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Clothesline Sustainability

IMG_2129Growing up in Australia, almost everyone, except those who lived in apartment buildings, had a  hills hoist clothesline adoring their backyard. Most families I knew didn’t own a clothes dryer, like air conditioning these were seen as an unnecessary extravagance.

I have fond memories of running through the clean white sheets billowing in the breeze, of hanging off the Hills Hoist at my grandparents house as we swung around and around, and of helping my mum bring in the clothes at the end of a hot summer’s day.

Here in Canada, the climate, particularly in winter, is definitely less conducive to outdoor drying, but that doesn’t mean that for the rest of the year you can’t enjoy the many benefits of outdoor drying.

In fact, the Premier of Ontario recently over-ruled the many bans on clotheslines in subdivisions and condo buildings…

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CTV.ca | Ontario premier lifts outdoor-clothesline ban

There were restrictions in many subdivisions across the province, but the province’s new regulation will overrule the neighbourhood rules, which were put in place because clotheslines were considered unsightly.
Premier Dalton McGuinty said the move is also aimed at curbing the use of energy-sucking dryers, which burn up to six per cent of Ontario’s power. "There’s a whole generation of kids growing up today who think a clothesline is a wrestling move," McGuinty said during his announcement.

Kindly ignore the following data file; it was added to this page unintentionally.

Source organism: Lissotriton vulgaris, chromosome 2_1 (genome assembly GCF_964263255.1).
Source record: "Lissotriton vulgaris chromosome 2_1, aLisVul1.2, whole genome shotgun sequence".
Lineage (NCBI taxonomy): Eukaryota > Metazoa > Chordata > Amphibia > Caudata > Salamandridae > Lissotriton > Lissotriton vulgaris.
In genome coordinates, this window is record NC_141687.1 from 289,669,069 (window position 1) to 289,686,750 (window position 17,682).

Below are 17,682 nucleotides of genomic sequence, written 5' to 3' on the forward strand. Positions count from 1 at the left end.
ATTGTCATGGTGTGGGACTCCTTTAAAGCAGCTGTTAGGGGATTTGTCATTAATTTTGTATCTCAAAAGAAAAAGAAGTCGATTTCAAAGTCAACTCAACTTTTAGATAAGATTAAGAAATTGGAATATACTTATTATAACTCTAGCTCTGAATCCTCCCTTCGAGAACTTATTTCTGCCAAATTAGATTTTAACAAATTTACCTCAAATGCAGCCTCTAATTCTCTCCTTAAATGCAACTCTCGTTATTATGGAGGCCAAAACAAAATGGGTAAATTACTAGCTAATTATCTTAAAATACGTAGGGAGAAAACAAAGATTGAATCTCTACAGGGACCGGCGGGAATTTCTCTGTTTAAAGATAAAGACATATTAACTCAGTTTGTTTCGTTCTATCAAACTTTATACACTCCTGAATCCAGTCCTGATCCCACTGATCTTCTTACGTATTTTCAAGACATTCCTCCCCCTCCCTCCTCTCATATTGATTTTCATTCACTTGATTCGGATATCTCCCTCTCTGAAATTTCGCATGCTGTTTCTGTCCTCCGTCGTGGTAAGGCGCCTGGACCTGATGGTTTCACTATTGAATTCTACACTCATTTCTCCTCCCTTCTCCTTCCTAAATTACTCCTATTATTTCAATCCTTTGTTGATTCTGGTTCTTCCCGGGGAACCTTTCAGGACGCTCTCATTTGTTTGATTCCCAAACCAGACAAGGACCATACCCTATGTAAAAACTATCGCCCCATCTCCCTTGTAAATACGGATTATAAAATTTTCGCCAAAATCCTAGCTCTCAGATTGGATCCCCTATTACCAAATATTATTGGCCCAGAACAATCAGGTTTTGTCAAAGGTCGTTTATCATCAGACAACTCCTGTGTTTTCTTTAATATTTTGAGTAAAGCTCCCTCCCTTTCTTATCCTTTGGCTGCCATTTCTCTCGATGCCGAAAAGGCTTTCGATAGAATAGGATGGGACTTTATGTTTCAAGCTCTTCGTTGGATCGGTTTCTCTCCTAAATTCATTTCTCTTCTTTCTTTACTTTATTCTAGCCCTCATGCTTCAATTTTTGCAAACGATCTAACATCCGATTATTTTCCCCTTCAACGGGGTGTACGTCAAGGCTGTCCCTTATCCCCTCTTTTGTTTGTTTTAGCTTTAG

Energy Minister Gerry Phillips said using outdoor clotheslines instead of electric dryers can:

  • Save consumers $30 a year as dryer use would be reduced by 25 per cent
  • Cut greenhouse gas emissions, as five dryers produces about the same amount of emissions as an average-sized car
  • Reduce demand on the power grid, as dryers use about 900 kilowatt hours of electricity a year

28707167_2b16cb8841_mOther sources I’ve read quote a higher figure of $100 a year savings, but either way, this is a tangible benefit, considering we were able to set our line up for less than $40, (see photo above).

I’m not a big fan of the sickly smell of dryer sheets, some of them even give me a rash, not the sort of chemicals you really want rubbing off onto your kids’ skin throughout the day.

People complain about towels not being as soft and fluffy, but after one use, they’re usually soft again. The big benefit is with work shirts, and the natural sanitation of sunlight bleaching and disinfecting them.

Clotheslines are even featured in a recent New York Times article…

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environment-clothes dryer-clothesline-power-saving electricity – New York Times

I’m also hoping to use less energy and to reduce our monthly electric bills which hit the absurdly high level of $1,120 last summer.
That simple decision to hang a clothesline, however, catapults me into the laundry underground.
Clotheslines are banned or restricted by many of the roughly 300,000 homeowners’ associations that set rules for some 60 million people. When I called to ask, our Rolling Hills Community Association told me that my laundry had to be completely hidden in an enclosure approved by its board of directors.

Overall we love our new clothesline, it gets us outside for another chore, rather than into the basement and it’s another reminder of the great outdoors that we are a part of and need to protect.

Mike Thomas

Mike Thomas P.Eng. ENV SP, is the author of UrbanWorkbench.com and Director of Engineering at the City of Revelstoke in the Interior of British Columbia, Canada. If I post something here that you find helpful as you navigate the world of engineering, planning and building communities, that’s wonderful. But when push comes to shove: This is my personal blog. The views expressed on these pages are mine alone and not those of my employer.

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